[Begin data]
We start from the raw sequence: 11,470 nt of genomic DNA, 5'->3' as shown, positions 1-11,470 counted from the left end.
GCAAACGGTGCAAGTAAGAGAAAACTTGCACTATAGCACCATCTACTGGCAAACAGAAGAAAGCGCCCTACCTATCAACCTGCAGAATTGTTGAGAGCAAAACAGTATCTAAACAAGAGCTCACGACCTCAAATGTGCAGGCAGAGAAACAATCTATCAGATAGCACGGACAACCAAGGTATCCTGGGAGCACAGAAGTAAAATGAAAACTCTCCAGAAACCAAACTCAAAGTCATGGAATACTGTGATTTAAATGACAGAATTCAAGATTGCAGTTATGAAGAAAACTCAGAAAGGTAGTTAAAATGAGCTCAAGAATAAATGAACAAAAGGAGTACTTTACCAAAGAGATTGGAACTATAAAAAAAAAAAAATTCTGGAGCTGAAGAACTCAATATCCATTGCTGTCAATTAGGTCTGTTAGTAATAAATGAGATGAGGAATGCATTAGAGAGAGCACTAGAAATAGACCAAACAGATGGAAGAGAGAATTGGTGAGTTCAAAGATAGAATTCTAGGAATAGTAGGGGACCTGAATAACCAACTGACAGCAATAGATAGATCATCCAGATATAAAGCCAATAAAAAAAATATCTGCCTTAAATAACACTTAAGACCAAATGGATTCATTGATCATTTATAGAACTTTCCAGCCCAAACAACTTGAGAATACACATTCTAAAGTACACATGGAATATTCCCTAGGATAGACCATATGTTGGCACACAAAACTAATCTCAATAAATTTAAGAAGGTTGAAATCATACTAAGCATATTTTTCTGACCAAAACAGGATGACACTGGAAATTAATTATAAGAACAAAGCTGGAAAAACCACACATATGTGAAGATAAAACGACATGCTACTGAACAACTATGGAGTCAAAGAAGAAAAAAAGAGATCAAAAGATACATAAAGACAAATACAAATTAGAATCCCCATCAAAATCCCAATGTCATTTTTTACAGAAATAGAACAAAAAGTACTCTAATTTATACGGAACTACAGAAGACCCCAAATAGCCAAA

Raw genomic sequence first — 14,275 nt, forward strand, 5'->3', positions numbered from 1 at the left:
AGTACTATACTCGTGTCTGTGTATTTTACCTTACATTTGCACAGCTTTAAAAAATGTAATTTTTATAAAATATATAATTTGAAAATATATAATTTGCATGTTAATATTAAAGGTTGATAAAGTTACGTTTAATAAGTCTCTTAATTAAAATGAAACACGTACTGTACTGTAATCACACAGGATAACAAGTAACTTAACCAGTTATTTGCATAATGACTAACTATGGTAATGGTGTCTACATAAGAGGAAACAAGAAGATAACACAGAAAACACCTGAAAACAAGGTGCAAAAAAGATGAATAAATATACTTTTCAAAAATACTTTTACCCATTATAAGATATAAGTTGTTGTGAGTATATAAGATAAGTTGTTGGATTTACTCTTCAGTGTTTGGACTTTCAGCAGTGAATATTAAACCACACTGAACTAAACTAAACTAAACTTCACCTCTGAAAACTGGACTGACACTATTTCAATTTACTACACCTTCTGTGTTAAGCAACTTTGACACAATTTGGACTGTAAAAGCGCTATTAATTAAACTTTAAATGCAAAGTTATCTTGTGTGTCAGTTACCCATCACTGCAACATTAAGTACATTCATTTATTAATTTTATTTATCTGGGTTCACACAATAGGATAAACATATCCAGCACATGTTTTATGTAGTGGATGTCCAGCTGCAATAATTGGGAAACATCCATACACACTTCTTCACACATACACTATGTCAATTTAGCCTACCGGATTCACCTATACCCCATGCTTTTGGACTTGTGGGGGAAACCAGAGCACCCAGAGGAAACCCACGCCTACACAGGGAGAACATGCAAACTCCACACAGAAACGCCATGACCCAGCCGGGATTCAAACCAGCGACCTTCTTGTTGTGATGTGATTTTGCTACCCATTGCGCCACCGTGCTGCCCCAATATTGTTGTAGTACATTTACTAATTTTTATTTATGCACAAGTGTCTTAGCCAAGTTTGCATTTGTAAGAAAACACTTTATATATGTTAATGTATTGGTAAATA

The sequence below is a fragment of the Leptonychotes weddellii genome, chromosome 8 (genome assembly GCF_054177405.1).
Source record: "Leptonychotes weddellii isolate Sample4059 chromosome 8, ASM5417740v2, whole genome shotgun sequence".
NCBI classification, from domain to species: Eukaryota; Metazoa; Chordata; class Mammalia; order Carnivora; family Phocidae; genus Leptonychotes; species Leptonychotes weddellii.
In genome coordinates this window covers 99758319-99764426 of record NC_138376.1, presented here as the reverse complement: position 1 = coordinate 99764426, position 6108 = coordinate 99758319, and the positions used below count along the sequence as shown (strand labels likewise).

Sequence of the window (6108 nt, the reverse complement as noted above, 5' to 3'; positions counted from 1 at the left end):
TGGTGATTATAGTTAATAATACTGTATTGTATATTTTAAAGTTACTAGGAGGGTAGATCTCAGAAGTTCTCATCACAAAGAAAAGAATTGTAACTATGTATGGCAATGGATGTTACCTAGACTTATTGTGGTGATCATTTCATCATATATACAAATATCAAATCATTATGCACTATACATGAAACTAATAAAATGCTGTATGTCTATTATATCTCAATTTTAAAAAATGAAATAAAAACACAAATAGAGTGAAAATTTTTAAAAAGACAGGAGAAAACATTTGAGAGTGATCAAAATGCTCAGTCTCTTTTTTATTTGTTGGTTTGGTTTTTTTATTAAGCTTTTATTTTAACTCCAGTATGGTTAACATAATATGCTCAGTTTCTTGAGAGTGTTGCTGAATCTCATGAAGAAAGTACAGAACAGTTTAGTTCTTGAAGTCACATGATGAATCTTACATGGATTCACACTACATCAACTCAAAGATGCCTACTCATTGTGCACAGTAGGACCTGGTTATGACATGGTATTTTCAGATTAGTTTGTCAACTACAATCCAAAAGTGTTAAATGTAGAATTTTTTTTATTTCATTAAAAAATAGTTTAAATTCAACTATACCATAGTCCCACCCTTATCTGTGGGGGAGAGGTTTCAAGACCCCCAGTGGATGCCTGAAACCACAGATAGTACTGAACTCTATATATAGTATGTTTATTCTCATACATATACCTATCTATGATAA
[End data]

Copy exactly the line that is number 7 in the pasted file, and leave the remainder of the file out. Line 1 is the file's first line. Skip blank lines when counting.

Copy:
NCBI classification, from domain to species: Eukaryota; Metazoa; Chordata; class Mammalia; order Carnivora; family Phocidae; genus Leptonychotes; species Leptonychotes weddellii.